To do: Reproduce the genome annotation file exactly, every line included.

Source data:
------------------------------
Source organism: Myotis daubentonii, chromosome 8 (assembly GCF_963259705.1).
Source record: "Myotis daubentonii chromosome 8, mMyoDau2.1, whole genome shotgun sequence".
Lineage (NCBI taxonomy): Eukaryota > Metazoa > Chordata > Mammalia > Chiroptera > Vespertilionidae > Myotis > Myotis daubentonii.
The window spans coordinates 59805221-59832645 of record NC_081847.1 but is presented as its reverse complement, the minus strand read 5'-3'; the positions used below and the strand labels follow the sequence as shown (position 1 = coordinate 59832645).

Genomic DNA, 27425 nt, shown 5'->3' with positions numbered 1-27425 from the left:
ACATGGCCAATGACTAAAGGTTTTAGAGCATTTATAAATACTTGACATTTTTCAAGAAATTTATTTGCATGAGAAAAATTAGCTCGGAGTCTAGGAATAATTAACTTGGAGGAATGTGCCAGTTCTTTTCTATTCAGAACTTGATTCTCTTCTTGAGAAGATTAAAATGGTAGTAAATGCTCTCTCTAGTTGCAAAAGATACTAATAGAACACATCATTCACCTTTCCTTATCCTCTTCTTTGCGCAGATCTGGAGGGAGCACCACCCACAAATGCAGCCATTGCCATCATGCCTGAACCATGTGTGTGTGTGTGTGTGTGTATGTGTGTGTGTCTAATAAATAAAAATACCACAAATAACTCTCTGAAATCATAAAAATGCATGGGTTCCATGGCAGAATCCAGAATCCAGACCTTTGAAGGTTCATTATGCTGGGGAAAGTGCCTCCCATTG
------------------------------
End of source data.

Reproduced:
Source organism: Myotis daubentonii, chromosome 8 (assembly GCF_963259705.1).
Source record: "Myotis daubentonii chromosome 8, mMyoDau2.1, whole genome shotgun sequence".
Lineage (NCBI taxonomy): Eukaryota > Metazoa > Chordata > Mammalia > Chiroptera > Vespertilionidae > Myotis > Myotis daubentonii.
The window spans coordinates 59805221-59832645 of record NC_081847.1 but is presented as its reverse complement, the minus strand read 5'-3'; the positions used below and the strand labels follow the sequence as shown (position 1 = coordinate 59832645).

Genomic DNA, 27425 nt, shown 5'->3' with positions numbered 1-27425 from the left:
ACATGGCCAATGACTAAAGGTTTTAGAGCATTTATAAATACTTGACATTTTTCAAGAAATTTATTTGCATGAGAAAAATTAGCTCGGAGTCTAGGAATAATTAACTTGGAGGAATGTGCCAGTTCTTTTCTATTCAGAACTTGATTCTCTTCTTGAGAAGATTAAAATGGTAGTAAATGCTCTCTCTAGTTGCAAAAGATACTAATAGAACACATCATTCACCTTTCCTTATCCTCTTCTTTGCGCAGATCTGGAGGGAGCACCACCCACAAATGCAGCCATTGCCATCATGCCTGAACCATGTGTGTGTGTGTGTGTGTGTATGTGTGTGTGTCTAATAAATAAAAATACCACAAATAACTCTCTGAAATCATAAAAATGCATGGGTTCCATGGCAGAATCCAGAATCCAGACCTTTGAAGGTTCATTATGCTGGGGAAAGTGCCTCCCATTG